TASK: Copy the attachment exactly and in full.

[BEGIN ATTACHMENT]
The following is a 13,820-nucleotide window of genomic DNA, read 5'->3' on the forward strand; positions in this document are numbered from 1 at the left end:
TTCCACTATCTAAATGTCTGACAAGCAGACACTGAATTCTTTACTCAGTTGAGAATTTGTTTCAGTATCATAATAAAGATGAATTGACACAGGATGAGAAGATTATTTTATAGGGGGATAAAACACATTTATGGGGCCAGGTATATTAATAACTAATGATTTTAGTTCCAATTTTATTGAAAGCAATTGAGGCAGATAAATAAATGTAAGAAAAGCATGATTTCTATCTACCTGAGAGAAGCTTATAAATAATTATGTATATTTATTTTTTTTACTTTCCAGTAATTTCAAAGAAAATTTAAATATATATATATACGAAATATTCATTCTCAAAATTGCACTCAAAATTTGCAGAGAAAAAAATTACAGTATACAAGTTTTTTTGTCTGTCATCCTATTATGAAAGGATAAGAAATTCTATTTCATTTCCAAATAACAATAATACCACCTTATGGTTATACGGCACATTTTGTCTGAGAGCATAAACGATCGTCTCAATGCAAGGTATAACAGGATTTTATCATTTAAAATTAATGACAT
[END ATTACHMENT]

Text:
The following is a 13,820-nucleotide window of genomic DNA, read 5'->3' on the forward strand; positions in this document are numbered from 1 at the left end:
TTCCACTATCTAAATGTCTGACAAGCAGACACTGAATTCTTTACTCAGTTGAGAATTTGTTTCAGTATCATAATAAAGATGAATTGACACAGGATGAGAAGATTATTTTATAGGGGGATAAAACACATTTATGGGGCCAGGTATATTAATAACTAATGATTTTAGTTCCAATTTTATTGAAAGCAATTGAGGCAGATAAATAAATGTAAGAAAAGCATGATTTCTATCTACCTGAGAGAAGCTTATAAATAATTATGTATATTTATTTTTTTTACTTTCCAGTAATTTCAAAGAAAATTTAAATATATATATATACGAAATATTCATTCTCAAAATTGCACTCAAAATTTGCAGAGAAAAAAATTACAGTATACAAGTTTTTTTGTCTGTCATCCTATTATGAAAGGATAAGAAATTCTATTTCATTTCCAAATAACAATAATACCACCTTATGGTTATACGGCACATTTTGTCTGAGAGCATAAACGATCGTCTCAATGCAAGGTATAACAGGATTTTATCATTTAAAATTAATGACAT